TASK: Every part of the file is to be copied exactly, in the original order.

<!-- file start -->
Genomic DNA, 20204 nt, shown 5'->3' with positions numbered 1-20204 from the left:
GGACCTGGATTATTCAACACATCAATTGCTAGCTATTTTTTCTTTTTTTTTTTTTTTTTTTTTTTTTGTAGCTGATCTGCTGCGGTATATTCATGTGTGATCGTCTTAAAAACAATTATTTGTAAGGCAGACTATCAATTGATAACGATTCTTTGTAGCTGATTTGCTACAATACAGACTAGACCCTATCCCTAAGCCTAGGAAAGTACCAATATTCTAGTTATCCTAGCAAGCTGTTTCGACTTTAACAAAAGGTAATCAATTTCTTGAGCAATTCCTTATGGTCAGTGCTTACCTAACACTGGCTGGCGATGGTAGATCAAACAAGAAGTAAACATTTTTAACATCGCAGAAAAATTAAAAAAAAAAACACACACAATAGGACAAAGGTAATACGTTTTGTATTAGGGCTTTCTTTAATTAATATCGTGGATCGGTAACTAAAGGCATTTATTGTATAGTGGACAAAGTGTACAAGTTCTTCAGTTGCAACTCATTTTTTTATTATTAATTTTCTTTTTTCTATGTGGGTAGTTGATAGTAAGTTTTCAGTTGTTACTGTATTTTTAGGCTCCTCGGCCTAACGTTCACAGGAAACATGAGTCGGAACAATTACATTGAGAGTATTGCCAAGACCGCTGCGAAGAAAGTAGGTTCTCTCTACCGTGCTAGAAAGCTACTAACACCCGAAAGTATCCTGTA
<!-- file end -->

Genomic DNA, 20204 nt, shown 5'->3' with positions numbered 1-20204 from the left:
GGACCTGGATTATTCAACACATCAATTGCTAGCTATTTTTTCTTTTTTTTTTTTTTTTTTTTTTTTTGTAGCTGATCTGCTGCGGTATATTCATGTGTGATCGTCTTAAAAACAATTATTTGTAAGGCAGACTATCAATTGATAACGATTCTTTGTAGCTGATTTGCTACAATACAGACTAGACCCTATCCCTAAGCCTAGGAAAGTACCAATATTCTAGTTATCCTAGCAAGCTGTTTCGACTTTAACAAAAGGTAATCAATTTCTTGAGCAATTCCTTATGGTCAGTGCTTACCTAACACTGGCTGGCGATGGTAGATCAAACAAGAAGTAAACATTTTTAACATCGCAGAAAAATTAAAAAAAAAAACACACACAATAGGACAAAGGTAATACGTTTTGTATTAGGGCTTTCTTTAATTAATATCGTGGATCGGTAACTAAAGGCATTTATTGTATAGTGGACAAAGTGTACAAGTTCTTCAGTTGCAACTCATTTTTTTATTATTAATTTTCTTTTTTCTATGTGGGTAGTTGATAGTAAGTTTTCAGTTGTTACTGTATTTTTAGGCTCCTCGGCCTAACGTTCACAGGAAACATGAGTCGGAACAATTACATTGAGAGTATTGCCAAGACCGCTGCGAAGAAAGTAGGTTCTCTCTACCGTGCTAGAAAGCTACTAACACCCGAAAGTATCCTGTA